Sharpe’s small article is a matter of pure logic and is difficult to refute. Still, readers may yearn for more reasons. Why are investments so different from other areas of human endeavor, where knowledge, skill and effort pay such large dividends?
The answer is that modern stock markets are efficient—at any given time, they have built into their prices all of the known information about the various stocks. There are many smart people involved in gathering and sharing information about stocks.
This efficiency leads, in the short run, to stock price movements that are random walks—there are no known relationships between past and future stock prices. For individual stocks or for entire markets, there are no reliable methods for predicting daily, weekly, monthly, or yearly stock prices.
There are many supporters of this view and much evidence from studies of stock price behavior. One of the best discussions of these ideas is presented in the highly regarded, “A Random Walk Down Wall Street,” by Burton G. Malkiel (NY: W.W. Norton & Company, 2011). He sums up the conflict between active and passive investment as follows:
The view of most investment managers is that professionals certainly outperform all amateur and casual investors in managing money. Much of the academic community, on the other hand, believes that professionally managed investment portfolios cannot outperform randomly selected portfolios of stocks with equivalent risk characteristics. Random walkers claim that the stock market adjusts so quickly to new information that amateurs buying at current prices can do just as well as the pros. Thus, the value of professional stock pickers’ advice is nil. (189)
In the next paragraph, Malkiel says, “Although it is abundantly clear that the pros do not consistently beat the averages, I must admit that [a few exceptions to the rule exist].” The exceptions are bubbles or other instances where crowd psychology shapes markets for short periods. Although there are exceptional financial managers like Warren Buffett or Peter Lynch, “they are very rare, and there is no way of telling in advance who they will be.”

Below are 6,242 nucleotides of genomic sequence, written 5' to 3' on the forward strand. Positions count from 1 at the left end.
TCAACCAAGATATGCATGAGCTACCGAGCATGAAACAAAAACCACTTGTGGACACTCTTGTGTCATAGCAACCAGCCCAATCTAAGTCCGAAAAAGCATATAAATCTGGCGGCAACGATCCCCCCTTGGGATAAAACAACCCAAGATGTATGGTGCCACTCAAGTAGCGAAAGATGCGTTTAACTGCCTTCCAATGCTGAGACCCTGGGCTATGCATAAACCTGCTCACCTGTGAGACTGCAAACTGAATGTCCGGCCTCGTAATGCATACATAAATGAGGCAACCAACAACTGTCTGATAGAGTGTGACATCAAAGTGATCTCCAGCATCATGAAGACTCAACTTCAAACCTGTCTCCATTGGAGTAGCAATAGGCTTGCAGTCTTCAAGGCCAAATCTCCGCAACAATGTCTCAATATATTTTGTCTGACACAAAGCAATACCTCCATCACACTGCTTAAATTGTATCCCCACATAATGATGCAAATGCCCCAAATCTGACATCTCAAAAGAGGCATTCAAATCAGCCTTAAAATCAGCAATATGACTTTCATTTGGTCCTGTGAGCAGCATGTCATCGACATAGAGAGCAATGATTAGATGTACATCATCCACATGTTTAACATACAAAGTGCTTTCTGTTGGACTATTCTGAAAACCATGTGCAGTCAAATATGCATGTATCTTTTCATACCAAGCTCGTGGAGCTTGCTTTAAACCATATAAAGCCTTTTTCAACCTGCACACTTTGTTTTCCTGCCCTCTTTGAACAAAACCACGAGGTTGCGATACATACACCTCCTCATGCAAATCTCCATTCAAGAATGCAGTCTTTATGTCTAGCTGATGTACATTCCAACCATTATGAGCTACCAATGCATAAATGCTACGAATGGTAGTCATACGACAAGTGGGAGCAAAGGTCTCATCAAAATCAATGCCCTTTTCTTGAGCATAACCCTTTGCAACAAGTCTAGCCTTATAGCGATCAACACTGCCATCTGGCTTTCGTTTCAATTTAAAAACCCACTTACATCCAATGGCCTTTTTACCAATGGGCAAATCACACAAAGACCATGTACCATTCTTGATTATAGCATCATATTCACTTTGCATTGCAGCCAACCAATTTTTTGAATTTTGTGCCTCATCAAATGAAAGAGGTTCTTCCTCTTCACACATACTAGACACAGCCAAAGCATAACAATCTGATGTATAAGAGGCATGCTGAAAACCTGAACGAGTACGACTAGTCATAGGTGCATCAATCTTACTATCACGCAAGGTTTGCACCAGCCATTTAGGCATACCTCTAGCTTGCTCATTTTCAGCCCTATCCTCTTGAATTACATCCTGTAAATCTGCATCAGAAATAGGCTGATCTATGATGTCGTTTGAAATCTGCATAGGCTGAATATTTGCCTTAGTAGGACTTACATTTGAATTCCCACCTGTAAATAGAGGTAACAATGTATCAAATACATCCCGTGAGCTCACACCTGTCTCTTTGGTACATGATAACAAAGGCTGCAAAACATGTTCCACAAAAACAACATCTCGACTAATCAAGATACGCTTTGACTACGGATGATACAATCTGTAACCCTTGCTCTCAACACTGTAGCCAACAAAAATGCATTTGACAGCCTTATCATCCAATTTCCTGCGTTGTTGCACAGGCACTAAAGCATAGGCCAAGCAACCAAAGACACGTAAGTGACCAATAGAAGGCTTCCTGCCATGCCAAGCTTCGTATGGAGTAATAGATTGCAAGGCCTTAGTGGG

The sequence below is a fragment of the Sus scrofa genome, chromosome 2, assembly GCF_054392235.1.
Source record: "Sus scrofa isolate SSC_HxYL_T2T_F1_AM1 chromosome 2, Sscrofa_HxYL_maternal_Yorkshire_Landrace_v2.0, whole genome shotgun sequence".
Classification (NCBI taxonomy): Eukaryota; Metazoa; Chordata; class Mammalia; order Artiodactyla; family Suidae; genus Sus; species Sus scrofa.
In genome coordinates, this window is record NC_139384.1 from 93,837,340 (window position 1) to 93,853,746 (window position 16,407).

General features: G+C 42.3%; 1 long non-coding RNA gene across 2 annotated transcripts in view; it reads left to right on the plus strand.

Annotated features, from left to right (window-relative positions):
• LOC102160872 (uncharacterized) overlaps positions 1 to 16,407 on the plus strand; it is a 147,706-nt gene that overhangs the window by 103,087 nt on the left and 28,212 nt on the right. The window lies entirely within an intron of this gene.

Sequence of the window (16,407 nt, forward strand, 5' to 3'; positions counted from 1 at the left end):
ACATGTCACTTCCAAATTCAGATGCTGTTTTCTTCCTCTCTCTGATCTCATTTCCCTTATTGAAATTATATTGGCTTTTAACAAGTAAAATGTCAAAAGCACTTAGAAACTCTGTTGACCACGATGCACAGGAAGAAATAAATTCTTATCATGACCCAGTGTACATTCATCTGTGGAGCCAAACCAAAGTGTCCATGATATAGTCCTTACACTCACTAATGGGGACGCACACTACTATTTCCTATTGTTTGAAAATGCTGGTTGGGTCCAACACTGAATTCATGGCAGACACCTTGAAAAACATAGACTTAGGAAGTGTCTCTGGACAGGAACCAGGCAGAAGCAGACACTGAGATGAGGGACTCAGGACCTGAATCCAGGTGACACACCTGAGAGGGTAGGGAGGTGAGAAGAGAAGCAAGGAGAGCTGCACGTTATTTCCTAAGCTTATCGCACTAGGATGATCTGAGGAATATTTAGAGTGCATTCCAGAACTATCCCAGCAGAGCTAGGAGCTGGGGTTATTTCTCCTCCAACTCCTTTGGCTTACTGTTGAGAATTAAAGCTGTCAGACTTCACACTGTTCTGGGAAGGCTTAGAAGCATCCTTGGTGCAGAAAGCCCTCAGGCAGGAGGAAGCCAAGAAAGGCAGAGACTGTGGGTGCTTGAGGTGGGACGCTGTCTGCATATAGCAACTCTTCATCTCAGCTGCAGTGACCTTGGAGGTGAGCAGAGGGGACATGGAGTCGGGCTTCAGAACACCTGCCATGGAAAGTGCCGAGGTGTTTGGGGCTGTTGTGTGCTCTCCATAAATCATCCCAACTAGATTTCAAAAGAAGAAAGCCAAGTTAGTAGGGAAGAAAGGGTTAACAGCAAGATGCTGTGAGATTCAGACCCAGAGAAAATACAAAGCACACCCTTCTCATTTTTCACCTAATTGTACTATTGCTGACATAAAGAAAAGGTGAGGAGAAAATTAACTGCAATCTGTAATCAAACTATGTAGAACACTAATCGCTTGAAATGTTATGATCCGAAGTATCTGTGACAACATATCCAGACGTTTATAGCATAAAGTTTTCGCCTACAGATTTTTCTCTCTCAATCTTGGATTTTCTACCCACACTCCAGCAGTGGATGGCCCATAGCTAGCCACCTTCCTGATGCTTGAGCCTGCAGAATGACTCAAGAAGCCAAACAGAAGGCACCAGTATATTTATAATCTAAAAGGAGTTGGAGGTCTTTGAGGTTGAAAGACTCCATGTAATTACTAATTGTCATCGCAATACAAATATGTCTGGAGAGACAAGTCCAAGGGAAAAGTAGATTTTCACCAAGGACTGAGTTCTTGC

Both Buffett and Lynch have “admitted that most investors would be better off in an index fund … ” (188)
Malkiel concludes that markets are efficient—that relevant information about company prospects is incorporated so quickly into stock prices that individual investors and their managers are unable to consistently gain an advantage by studying firm or market prospects (188, 190-191).
This does not mean all is lost. Although short-term stock prices behave randomly, long-term stock prices tend to rise with earnings and dividends. That too has been amply demonstrated.
A retiree’s best bet then, is to buy index funds that closely match their respective markets and that offer very low costs. Those retirees will will ride the long-term economic forces to gradual increases while spending most of their time on other pursuits. Fund and stock shopping, trading in and out, and hiring professional managers are all expensive, and net of costs, they trail passive investors.
In the next post I will use data from selected mutual funds to show the difference in performance between active and passive investment. The superiority of passive investing is surprisingly large over your retirement life.